1311

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Removing the King's Power, Rather than Removing the King

Last year King Edward II of England was faced with a dilemma: accept restrictions on his power or die at the hands of the barons. Today the King signed the Ordinances of 1311 that will work similar to the Oxford Provisions of 1258. A committee will review the King's expenditures and require a clean sweep of the administration. Unfortunately it is easier to pass a law that it is to make it work. A few of the King's friends will be shown the door, but the underlying bureaucracy will remain. The Ordinances will be repealed in 11 years but one ordinance will remain: all monies shall go through the Office of the Exchequer. [1] [2] [3] [4] [5] [6]

My Take by Alex Shrugged
As you can imagine, the Office of the Exchequer becomes a very powerful office. Other parts of the government end up reserving rooms located in the Office of the Exchequer including many barons and judges. It is considered a good place to keep secrets. One can speculate as to a possible conspiracy, but it is strictly circumstantial. The Office must have survived because it served the purposes of everyone.

Inquisition by the Numbers

Bernardo Gui is the Inquisitor of Toulouse (France) and he has developed an method of extracting confessions from suspected heretics that is the very model of... efficiency and various other words starting with the letter "E". He has even written his method down for all to admire. His work will become so famous he will be portrayed in the movie: "The Name of the Rose" starring Sean Connery and a very young, Christian Slater. [7] [8]

My Take by Alex Shrugged
An example of an inquisition can be chilling. The pious actually wished to be caught and corrected.


Inquisitor: I ask whether the body there is of the Lord who was born of the Virgin, hung on the cross, arose from the dead, ascended, etc.

And you, sir, do you not believe it?

Inquisitor: I believe it wholly.

I believe likewise.

Inquisitor: You believe that I believe it, which is not what I ask, but whether you believe it.

If you wish to interpret all that I say otherwise than simply and plainly, then I don't know what to say. I am a simple and ignorant man. Pray don't catch me in my words.

Inquisitor: If you are simple, answer simply, without evasions.

Willingly.

Inquisitor: Will you then swear that you have never learned anything contrary to the faith which we hold to be true?

(Growing pale) If I ought to swear, I will willingly swear.

Inquisitor: I don't ask whether you ought, but whether you will swear.

If you order me to swear, I will swear.

Inquisitor: I don't force you to swear, because as you believe oaths to be unlawful, you will transfer the sin to me who forced you; but if you will swear, I will hear it.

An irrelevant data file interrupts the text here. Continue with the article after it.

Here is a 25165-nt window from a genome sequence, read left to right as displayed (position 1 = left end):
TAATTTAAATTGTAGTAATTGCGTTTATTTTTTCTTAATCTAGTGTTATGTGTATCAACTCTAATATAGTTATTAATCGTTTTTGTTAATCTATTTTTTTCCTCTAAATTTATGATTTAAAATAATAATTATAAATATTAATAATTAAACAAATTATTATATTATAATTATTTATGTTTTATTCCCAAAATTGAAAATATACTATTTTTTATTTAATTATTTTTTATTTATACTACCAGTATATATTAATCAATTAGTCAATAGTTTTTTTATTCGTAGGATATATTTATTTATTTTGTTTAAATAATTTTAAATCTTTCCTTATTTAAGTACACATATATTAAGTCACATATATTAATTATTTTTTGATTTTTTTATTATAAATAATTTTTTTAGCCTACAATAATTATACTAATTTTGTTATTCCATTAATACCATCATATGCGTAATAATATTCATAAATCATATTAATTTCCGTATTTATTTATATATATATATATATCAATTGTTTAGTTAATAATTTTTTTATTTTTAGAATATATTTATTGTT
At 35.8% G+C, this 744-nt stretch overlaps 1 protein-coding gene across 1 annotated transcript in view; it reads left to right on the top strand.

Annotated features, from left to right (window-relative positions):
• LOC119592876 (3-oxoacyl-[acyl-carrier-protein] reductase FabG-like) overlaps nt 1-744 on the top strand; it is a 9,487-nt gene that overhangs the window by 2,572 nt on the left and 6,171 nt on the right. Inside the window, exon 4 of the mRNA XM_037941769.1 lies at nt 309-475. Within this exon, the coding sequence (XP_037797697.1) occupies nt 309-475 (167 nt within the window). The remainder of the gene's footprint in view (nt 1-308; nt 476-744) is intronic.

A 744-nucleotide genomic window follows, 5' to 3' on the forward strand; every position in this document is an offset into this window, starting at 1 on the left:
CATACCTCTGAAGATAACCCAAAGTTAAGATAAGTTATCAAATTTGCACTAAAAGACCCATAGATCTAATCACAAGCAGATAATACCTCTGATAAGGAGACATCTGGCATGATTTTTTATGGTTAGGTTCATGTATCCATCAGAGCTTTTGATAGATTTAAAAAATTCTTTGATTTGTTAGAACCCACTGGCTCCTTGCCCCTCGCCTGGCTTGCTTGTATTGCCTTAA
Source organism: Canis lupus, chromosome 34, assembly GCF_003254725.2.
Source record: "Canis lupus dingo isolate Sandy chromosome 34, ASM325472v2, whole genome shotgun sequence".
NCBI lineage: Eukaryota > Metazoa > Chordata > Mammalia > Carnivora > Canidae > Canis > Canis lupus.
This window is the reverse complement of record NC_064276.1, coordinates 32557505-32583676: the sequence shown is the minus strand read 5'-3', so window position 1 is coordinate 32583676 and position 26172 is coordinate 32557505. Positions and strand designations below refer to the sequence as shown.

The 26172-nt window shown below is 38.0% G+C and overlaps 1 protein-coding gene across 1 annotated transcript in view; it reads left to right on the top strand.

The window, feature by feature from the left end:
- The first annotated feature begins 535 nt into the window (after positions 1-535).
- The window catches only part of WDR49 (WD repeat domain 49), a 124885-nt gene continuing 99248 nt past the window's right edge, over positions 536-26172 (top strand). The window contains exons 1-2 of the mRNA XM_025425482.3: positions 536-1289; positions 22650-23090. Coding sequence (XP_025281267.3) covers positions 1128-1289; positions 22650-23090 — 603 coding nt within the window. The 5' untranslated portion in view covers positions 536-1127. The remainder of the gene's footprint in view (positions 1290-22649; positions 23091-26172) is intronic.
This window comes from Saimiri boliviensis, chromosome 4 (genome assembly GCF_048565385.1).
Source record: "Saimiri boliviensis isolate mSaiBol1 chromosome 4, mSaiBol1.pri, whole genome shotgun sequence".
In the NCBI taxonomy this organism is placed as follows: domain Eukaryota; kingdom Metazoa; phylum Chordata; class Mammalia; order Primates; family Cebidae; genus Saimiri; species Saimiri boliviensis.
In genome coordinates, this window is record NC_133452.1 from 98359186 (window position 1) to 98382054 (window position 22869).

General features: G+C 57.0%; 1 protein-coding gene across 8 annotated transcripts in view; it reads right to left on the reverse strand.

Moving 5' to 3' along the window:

Why should I swear if you do not order me to?

Inquisitor: So that you may remove the suspicion of being a heretic.

Sir, I do not know how unless you teach me.

Inquisitor: If I had to swear, I would raise my hand and spread my fingers and say, "So help me God, I have never learned heresy or believed what is contrary to the true faith."

Then trembling as if he cannot repeat the form, he will stumble along as though speaking for himself or for another, so that there is not an absolute form of oath and yet he may be thought to have sworn. If the words are there, they are so turned around that he does not swear and yet appears to have sworn. [9]

It's a Downhill Battle All the Way

The Catalan Company is a group of mercenaries "easier to hire than they are to dismiss" as the historian John Norwich puts it. Duke Walter V of Brienne has hired them to subdue Athens. With that task done, the Company wants their pay, but Duke Walter outnumbers the Company by more than 3 to 1. Walter leads his attack with 700 Frankish knights but gets bogged down in the soft soils around the River Cephissus. The Company is lightly armed and mobile. Only two knights survive. The Catalan Company takes Walter's duchy from him and rule it until 1379. [10] [11] [12] [13]

My Take by Alex Shrugged
Lesson learned: PAY YOUR PEOPLE. When you pay someone to destroy others efficiently, remember that they can destroy you too... just as efficiently. Don't give them a reason to do so. Live up to your agreements and pray that they will live up to theirs.

See Also

References

  1. Edward II of England: The Ordinances of 1311, everyhistory.org, 2013 [last update]
  2. Henderson, Robert. The Ordinances Of 1311, from England Calling, 2014 [last update]
  3. Tout, Thomas Frederick. The Place of the Reign of Edward II in English History, New York: Longmans, Green & Company. 1914. pp. 28-29, 51-57. (BOOK)
  4. Edward II of England: War with the Barons - Wikipedia, en.wikipedia.org, 2014 [last update]
  5. Ordinances of 1311 - Wikipedia, en.wikipedia.org, 2014 [last update]
  6. Thomas, 2nd Earl of Lancaster - Wikipedia, en.wikipedia.org, 2014 [last update]
  7. Bernard Gui - Wikipedia, en.wikipedia.org, 2014 [last update]
  8. The Name of the Rose - Wikipedia, en.wikipedia.org, 2014 [last update]
  9. Internet History Sourcebooks Project: Bernard Gui: Inquisitorial Technique, from H. C. Lea, trans., A History of the Inquisition of the Middle Ages, (New York, Harper & Brothers, 1887), Vol. 1, pp. 411-414.
  10. Muntaner, Ramón. Chronicle, translated by Lady Goodenough, Cambridge, Ontario: In Parenthesis Publications. 2000. (PDF)
  11. Norwich, John Julius (John J. Norwich, bio). Byzantium: Volume 3: Decline and Fall. New York: Alfred A. Knopf. 1995. p. 272. (BOOK)
  12. Walter V, Count of Brienne - Wikipedia, en.wikipedia.org, 2014 [last update]
  13. Battle of the Cephissus - Wikipedia, en.wikipedia.org, 2014 [last update]

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